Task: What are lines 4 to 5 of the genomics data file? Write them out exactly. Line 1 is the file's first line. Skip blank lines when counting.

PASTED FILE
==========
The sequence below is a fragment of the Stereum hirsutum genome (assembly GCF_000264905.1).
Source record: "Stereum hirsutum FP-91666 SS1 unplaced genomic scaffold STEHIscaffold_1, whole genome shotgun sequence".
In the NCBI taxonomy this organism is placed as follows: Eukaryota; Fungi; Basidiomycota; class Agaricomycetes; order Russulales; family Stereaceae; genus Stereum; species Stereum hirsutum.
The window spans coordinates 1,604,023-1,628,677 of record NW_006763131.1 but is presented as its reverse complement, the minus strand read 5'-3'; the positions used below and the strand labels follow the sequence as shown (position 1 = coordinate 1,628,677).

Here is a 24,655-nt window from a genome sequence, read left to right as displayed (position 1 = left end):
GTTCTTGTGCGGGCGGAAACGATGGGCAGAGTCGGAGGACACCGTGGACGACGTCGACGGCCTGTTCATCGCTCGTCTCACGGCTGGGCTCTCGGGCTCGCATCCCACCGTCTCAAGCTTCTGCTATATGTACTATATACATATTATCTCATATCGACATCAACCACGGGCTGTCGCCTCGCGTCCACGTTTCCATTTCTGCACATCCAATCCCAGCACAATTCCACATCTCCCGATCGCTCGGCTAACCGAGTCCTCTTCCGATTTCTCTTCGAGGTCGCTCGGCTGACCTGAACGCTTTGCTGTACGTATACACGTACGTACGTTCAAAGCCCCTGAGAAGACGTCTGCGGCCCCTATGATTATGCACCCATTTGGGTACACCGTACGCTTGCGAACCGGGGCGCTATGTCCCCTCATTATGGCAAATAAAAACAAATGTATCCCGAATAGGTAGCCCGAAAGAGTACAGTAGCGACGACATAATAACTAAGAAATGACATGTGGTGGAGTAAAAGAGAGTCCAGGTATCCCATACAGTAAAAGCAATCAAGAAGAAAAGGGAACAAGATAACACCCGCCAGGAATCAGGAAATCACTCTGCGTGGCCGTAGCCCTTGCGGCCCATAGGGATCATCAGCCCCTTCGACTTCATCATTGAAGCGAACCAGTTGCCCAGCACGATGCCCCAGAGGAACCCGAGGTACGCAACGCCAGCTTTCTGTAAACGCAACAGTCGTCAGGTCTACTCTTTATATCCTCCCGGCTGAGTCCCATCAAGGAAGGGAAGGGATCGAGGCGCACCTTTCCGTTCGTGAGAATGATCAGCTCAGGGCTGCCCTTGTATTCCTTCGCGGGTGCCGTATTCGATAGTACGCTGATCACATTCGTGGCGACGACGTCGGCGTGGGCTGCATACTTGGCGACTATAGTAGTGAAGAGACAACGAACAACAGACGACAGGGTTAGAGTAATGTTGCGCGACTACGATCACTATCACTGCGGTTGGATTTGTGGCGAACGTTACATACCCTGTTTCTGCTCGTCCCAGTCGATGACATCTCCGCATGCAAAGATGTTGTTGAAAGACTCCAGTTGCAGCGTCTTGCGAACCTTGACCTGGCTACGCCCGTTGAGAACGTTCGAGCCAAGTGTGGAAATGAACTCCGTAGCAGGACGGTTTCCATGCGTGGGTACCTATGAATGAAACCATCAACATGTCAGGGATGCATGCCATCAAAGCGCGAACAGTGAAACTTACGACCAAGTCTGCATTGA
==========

The window spans coordinates 1,604,023-1,628,677 of record NW_006763131.1 but is presented as its reverse complement, the minus strand read 5'-3'; the positions used below and the strand labels follow the sequence as shown (position 1 = coordinate 1,628,677).

Here is a 24,655-nt window from a genome sequence, read left to right as displayed (position 1 = left end):